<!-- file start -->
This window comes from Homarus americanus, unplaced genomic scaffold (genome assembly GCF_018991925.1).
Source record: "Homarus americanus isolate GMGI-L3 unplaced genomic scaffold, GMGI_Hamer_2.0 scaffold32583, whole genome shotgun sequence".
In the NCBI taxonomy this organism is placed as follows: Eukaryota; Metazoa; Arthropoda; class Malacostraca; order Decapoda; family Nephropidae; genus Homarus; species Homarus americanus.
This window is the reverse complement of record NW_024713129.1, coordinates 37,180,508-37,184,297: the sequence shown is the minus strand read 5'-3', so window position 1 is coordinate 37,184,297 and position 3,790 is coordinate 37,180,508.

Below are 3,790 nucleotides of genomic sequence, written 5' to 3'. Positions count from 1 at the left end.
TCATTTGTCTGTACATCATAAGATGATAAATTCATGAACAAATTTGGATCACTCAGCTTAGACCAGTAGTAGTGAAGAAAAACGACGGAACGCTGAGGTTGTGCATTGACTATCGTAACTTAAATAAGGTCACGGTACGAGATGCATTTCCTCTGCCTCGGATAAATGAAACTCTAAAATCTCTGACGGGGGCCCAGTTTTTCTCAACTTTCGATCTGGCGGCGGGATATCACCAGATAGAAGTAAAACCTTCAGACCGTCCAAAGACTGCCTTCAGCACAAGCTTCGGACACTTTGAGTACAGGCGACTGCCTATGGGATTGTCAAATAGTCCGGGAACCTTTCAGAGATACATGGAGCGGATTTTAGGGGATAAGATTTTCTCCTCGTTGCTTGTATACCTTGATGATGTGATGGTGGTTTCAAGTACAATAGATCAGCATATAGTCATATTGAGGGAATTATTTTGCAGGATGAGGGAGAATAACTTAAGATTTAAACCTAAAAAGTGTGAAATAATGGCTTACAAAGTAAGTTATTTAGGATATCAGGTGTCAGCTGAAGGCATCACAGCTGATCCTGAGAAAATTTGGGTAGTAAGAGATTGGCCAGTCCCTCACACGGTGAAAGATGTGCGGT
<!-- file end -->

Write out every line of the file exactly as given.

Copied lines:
This window comes from Homarus americanus, unplaced genomic scaffold (genome assembly GCF_018991925.1).
Source record: "Homarus americanus isolate GMGI-L3 unplaced genomic scaffold, GMGI_Hamer_2.0 scaffold32583, whole genome shotgun sequence".
In the NCBI taxonomy this organism is placed as follows: Eukaryota; Metazoa; Arthropoda; class Malacostraca; order Decapoda; family Nephropidae; genus Homarus; species Homarus americanus.
This window is the reverse complement of record NW_024713129.1, coordinates 37,180,508-37,184,297: the sequence shown is the minus strand read 5'-3', so window position 1 is coordinate 37,184,297 and position 3,790 is coordinate 37,180,508.

Below are 3,790 nucleotides of genomic sequence, written 5' to 3'. Positions count from 1 at the left end.
TCATTTGTCTGTACATCATAAGATGATAAATTCATGAACAAATTTGGATCACTCAGCTTAGACCAGTAGTAGTGAAGAAAAACGACGGAACGCTGAGGTTGTGCATTGACTATCGTAACTTAAATAAGGTCACGGTACGAGATGCATTTCCTCTGCCTCGGATAAATGAAACTCTAAAATCTCTGACGGGGGCCCAGTTTTTCTCAACTTTCGATCTGGCGGCGGGATATCACCAGATAGAAGTAAAACCTTCAGACCGTCCAAAGACTGCCTTCAGCACAAGCTTCGGACACTTTGAGTACAGGCGACTGCCTATGGGATTGTCAAATAGTCCGGGAACCTTTCAGAGATACATGGAGCGGATTTTAGGGGATAAGATTTTCTCCTCGTTGCTTGTATACCTTGATGATGTGATGGTGGTTTCAAGTACAATAGATCAGCATATAGTCATATTGAGGGAATTATTTTGCAGGATGAGGGAGAATAACTTAAGATTTAAACCTAAAAAGTGTGAAATAATGGCTTACAAAGTAAGTTATTTAGGATATCAGGTGTCAGCTGAAGGCATCACAGCTGATCCTGAGAAAATTTGGGTAGTAAGAGATTGGCCAGTCCCTCACACGGTGAAAGATGTGCGGT